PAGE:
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Already vulnerable to a number of natural predators, the kudu now faces loss of habitat due to habitat destruction and poaching. When you support African Wildlife Foundation, you support local communities’ efforts to protect wildlife habitats.
AWF protects nearly 40 % of Africa's elephants. Support our programs to stop elephant poaching and ivory trafficking.
Critically endangered black rhino lost an estimated 97.6% of its population since 1960 with numbers bottoming out at 2,410 in 1995. When you support African Wildlife Foundation, you aid in the conservation and growth of endangered species like the rhino.
In a 1900 census, the cheetah population was around 100,000. Today, less than 9,000 remain in Africa. With less prey and habitat—and pursued by hunters—the cheetah is at a high risk of extinction. With your help, AWF can continue providing incentives to locals to prevent hunting.
A third of Tanzania is protected.
From its stunning Indian Ocean beaches to the shores of Lake Victoria, from the arable plains of its central plateau to the heights of Mt. Kilimanjaro, Tanzania is a jewel of East Africa. It is the largest country in the region, formed in 1964 by the union of Tanganyika and Zanzibar. Among Tanzania’s neighbors are Kenya to the north and Mozambique to the south, with multiple landlocked nations to its west relying on it for access to the coast.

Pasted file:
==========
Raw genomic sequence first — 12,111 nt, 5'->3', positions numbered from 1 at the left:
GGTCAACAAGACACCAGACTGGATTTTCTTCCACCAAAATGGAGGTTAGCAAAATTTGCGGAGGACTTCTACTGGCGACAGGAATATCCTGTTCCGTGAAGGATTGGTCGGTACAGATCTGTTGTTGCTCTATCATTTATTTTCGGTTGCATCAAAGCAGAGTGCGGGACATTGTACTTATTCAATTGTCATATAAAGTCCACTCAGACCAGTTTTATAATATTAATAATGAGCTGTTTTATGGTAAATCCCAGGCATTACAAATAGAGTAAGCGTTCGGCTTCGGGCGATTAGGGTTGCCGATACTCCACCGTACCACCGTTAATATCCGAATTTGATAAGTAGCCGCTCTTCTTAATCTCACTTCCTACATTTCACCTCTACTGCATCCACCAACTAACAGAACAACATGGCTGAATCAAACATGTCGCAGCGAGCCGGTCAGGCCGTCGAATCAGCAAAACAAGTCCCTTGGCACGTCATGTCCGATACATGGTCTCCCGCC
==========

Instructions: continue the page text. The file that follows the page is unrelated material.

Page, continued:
The newcomer to Manyara Ranch was not hard to flush out. Two rangers crept around a bend toward its hiding spot — a thicket at the edge of a large pond. With a sudden rush from the foliage, the hippo flew out and into the water with a decisive splash.
At its southern reach, Kenya’s Tsavo Conservation Area crosses into Tanzania, encompassing Mkomazi National Park and critical dispersal areas for the region’s iconic wildlife. The area, covering more than 47,000 sq. kilometers, is home to more than a third of Kenya’s elephant population and 18 percent of its black rhinos. Comprising three national parks and reserves, as well as community conservancies and ranches, Tsavo is the biggest contiguous wildlife area in Kenya.
Sugarcane grown in southern Tanzania’s Kilombero landscape makes up 33 percent of the total sugar produced in the country. African Wildlife Foundation partner Kilombero Sugar Company, the largest sugar producer in Tanzania, works with 8,000 outgrower sugarcane farmers who supply the company to complement harvests from its plantations.